Nature was his teacher, and the Woods of Suffolk his Academy
Obituary, Gentleman’s Magazine (1788)

Gainsborough William Wollaston about 1759

Gainsborough
William Wollaston
about 1759
Oil on canvas

Ipswich Borough Council
Museums and Galleries

This room introduces Thomas Gainsborough through the work of his youth and early maturity. Gainsborough spent his teenage years in London, where he associated with Hogarth, Hayman and other artists at the St Martin’s Lane Academy. Their modern and democratic outlook was a crucial influence, apparent in the informality of his portraits and the innovative naturalism of his landscapes.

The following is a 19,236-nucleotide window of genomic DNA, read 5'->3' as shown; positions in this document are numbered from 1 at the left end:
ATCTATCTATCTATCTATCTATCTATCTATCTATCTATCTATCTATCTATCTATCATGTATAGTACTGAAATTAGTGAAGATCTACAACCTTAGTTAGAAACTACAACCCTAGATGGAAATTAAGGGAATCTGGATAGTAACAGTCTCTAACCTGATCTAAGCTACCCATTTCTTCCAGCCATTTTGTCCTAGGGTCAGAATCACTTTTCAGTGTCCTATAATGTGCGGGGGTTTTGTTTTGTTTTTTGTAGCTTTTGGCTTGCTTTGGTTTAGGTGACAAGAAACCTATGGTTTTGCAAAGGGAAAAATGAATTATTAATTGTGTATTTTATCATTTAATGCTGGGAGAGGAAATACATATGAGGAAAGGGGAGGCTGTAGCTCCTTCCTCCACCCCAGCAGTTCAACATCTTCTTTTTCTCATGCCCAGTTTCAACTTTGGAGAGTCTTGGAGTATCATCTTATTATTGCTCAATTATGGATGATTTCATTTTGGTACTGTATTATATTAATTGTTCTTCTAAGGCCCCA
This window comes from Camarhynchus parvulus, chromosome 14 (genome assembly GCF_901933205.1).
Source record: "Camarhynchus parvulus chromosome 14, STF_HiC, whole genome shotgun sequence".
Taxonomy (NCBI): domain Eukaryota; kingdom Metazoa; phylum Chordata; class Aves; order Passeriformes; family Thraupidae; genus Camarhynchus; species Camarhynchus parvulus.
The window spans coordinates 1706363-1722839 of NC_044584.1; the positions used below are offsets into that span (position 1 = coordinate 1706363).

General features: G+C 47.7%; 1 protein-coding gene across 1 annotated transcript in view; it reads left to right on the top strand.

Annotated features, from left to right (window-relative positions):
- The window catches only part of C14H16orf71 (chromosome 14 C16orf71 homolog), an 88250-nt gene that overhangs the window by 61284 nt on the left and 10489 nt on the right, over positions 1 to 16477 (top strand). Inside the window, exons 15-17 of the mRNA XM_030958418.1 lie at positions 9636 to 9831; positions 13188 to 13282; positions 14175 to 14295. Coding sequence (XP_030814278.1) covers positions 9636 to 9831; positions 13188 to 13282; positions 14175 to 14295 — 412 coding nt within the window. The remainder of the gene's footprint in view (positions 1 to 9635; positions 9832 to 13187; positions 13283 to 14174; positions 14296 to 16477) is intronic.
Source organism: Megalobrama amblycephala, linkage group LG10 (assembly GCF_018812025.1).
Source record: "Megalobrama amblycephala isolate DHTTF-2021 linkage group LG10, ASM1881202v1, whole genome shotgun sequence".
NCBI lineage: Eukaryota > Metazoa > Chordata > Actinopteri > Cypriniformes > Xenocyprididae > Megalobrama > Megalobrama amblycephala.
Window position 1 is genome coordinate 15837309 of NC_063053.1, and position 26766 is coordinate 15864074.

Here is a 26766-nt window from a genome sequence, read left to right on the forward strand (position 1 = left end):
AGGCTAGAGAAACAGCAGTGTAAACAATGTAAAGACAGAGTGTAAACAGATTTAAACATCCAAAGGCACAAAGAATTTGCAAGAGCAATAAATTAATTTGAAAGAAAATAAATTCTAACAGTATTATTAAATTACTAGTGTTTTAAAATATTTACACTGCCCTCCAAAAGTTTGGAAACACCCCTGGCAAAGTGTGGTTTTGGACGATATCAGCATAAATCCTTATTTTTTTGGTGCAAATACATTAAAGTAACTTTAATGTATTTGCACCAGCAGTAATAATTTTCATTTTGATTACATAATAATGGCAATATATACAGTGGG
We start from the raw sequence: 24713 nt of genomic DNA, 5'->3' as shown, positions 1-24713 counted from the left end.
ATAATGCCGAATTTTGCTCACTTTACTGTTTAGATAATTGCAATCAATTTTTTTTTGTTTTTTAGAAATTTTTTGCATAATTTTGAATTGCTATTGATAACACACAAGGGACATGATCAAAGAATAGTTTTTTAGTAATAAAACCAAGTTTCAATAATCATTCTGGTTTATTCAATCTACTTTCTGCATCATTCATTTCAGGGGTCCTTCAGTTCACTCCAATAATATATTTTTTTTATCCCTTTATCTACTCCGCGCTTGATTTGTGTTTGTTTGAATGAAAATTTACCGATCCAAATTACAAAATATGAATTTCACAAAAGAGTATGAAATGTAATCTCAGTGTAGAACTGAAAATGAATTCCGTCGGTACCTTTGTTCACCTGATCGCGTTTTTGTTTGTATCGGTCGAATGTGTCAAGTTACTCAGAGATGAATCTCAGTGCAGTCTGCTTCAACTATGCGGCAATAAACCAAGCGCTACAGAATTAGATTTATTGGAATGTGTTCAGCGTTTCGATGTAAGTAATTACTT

After his years in London, Gainsborough struggled to make a living as a painter in Sudbury and Ipswich. His portraits tended to be witty, but modest, representing the aspirations and values of genteel Suffolk society. He almost never sold his landscapes. But at the end of the 1750s Gainsborough moved to Bath to further his career. In this cosmopolitan centre of fashion and entertainment, his work achieved a new virtuosity and grandeur.